Welcome to the Public Works blog.

Public Works is UNISON Scotland's campaign for jobs, services, fair taxation and the Living Wage. This blog will provide news and analysis on the delivery of public services in Scotland. We welcome comments and if you would like to contribute to this blog, please contact Dave Watson d.watson@unison.co.uk. For other information on what's happening in UNISON Scotland please visit our website.

Tuesday, 1 November 2016

Action on recruitment and retention of health and care staff

The health and care sector in Scotland is facing significant recruitment and retention problems at a time when we need to expand the workforce. We need to take action now.

Today, I was giving evidence to the Scottish Parliament Health Committee's inquiry into workforce recruitment and retention. It's a timely look at the issue given the problems the sector faces and the need to recruit thousands of extra staff to cope with growing demand. And that's before the uncertainties of Brexit, which understandably concerned MSPs as well.

We should start with the data. For the NHS we have pretty good workforce statistics because NHS Scotland uses a common payroll system and therefore ISD can publish a decent analysis of trends. For example, we know that nursing vacancy rates have been growing and currently stand at 2566 WTE. There are similar proportional problems with doctors and allied health professions, including Occupational Therapists.



The same is not true for the social care sector. This largely privatised sector is hugely fragmented and data is heavily reliant on registration with the SSSC. The problem with this is that not all staff are yet registered and some important groups, like PA's and childminders, don't have to register. The interaction with volunteers is another complication. We are therefore reliant on partial employer data and our surveys to plug the gap. We do know that many employers are holding high numbers of vacancies and have turnover rates that would make the worst outbound call centres blush.



This is also an ageing workforce. In social care the median age in all sectors is in the mid to late forties and younger staff are much more likely to be looking to get out of the sector. There is also gender segregation with men making up only 15% of the workforce. One of the barriers in attracting young men into the sector is the prevalence of part-time working. The data actually understates the problem because the SSSC defines full-time as more than 30 hours per week.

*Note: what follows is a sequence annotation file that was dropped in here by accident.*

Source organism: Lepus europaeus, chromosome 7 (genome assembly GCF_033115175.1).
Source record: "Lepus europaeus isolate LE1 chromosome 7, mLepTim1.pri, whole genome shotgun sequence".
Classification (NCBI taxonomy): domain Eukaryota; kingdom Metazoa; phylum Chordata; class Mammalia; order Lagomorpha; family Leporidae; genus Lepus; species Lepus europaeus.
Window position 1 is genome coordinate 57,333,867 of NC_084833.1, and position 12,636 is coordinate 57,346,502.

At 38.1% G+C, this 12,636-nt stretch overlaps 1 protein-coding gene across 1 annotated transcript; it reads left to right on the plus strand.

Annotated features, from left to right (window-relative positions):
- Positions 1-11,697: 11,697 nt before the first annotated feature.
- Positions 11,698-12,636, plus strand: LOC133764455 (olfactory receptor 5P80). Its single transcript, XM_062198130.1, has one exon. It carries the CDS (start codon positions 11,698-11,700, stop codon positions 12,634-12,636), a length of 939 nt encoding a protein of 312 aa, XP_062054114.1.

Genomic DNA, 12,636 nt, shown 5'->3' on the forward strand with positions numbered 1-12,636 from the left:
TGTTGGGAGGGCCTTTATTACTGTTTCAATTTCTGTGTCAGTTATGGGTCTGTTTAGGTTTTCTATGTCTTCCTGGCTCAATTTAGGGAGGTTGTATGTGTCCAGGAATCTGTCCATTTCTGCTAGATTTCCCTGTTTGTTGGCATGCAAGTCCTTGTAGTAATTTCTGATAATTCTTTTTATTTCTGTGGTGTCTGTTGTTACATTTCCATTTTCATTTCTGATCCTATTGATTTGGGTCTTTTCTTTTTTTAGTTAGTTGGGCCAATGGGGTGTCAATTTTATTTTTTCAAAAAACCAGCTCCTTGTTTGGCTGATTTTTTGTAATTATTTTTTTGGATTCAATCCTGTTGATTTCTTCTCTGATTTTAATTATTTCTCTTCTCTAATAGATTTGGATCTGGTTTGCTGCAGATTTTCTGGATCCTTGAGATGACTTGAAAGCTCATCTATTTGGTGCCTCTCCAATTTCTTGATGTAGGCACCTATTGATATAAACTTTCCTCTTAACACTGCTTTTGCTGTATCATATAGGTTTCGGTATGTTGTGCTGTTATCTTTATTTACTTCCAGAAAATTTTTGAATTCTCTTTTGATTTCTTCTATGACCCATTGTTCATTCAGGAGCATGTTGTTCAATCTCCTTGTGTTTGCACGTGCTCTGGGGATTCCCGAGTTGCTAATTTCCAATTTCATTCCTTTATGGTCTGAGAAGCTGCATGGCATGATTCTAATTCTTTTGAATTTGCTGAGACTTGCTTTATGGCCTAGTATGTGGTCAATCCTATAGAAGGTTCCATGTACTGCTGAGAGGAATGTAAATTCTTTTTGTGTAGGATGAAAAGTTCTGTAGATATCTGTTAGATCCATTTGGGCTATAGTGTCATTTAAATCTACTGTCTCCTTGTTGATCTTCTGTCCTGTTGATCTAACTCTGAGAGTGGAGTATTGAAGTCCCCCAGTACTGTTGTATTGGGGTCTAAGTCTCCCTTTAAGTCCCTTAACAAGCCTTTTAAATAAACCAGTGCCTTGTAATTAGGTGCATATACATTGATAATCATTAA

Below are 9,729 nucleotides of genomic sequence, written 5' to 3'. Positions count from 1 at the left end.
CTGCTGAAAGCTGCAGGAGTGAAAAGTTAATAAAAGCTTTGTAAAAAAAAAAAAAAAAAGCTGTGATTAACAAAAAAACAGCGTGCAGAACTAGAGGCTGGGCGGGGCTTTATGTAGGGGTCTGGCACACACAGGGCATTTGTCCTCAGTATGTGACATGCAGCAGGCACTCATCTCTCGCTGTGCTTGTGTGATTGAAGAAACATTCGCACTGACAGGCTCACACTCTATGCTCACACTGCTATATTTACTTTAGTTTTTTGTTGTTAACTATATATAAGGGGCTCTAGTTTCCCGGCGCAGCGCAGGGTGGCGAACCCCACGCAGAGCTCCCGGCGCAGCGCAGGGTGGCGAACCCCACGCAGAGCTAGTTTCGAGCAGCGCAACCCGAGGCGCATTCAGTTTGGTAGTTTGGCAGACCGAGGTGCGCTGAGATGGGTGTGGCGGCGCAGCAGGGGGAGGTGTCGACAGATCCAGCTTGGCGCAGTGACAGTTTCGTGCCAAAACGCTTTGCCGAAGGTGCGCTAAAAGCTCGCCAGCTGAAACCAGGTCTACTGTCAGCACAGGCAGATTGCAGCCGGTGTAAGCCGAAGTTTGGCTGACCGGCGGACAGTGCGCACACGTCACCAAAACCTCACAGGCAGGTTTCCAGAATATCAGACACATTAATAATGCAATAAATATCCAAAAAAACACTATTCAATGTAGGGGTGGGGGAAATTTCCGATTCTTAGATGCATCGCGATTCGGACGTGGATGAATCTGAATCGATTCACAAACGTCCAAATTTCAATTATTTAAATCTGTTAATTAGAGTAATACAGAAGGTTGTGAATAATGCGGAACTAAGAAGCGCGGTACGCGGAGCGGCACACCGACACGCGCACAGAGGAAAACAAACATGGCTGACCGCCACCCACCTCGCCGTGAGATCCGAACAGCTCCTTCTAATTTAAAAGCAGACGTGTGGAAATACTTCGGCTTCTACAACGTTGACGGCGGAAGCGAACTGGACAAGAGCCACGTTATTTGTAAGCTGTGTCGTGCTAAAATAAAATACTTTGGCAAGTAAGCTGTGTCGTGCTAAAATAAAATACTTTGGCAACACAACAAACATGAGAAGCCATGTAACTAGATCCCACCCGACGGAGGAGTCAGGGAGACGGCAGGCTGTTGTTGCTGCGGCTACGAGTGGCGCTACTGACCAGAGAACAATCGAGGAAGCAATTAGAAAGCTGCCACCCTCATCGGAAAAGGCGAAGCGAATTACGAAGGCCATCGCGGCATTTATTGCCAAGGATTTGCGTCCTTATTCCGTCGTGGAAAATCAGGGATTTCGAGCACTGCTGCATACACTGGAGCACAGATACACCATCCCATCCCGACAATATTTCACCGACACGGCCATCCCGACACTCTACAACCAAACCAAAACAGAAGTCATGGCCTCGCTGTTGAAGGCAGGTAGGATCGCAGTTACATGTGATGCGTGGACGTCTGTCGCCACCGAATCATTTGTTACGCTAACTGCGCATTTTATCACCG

In preparation for today's session, I went back and looked at our member surveys in the last 18 months or so. What struck me was the similarity in the concerns of members from low paid home care workers, to professional posts such as district nurses and health visitors. They all point out that these are tough jobs, physically and emotionally, that are getting more complex. The job satisfaction that used to be a feature of the job has been undermined by cuts that leave them with not enough time to care. They also point to limited training and the loss of admin staff support and poor IT systems.

Pay and conditions are a big issue, particularly in the social care sector. In Living Wage Week we should be redoubling our efforts to ensure that care workers are getting at least that rate. We also need to tackle poor working practices such as insecure work, zero/nominal hours contracts and the treatment of travel time. As many staff have said to us, why should we work in such a tough job, with registration standards, when we can earn more stacking shelves.

Finally, let's look at some solutions.

We must start by valuing the care workforce. Paying them properly with fair work principles being delivered through procurement and sectoral bargaining. That will also help to address gender segregation.

Workforce planning is more of an art form than a science, but we could do better. Not least by widening the scope from the narrow group of professions currently included. We also need to recognise the scope for expanded roles and initiatives like UNISON Scotland's Skill Charter could contribute to this. 

Cutting admin support is a false economy, leaving front line staff to perform these functions, usually not as competently. Investment in IT systems and equipment that actually works would also help.

Structurally, in social care at least, fragmentation of providers has to be addressed. Does a country the size of Scotland really need a thousand adult care providers? 

With a growing demand for health and care workers we need to take action now if the workforce is going to be there when demographic change impacts on many more people living in Scotland. We can make some structural changes and coordinate workforce planning. However, none of that will work unless we value the workforce.

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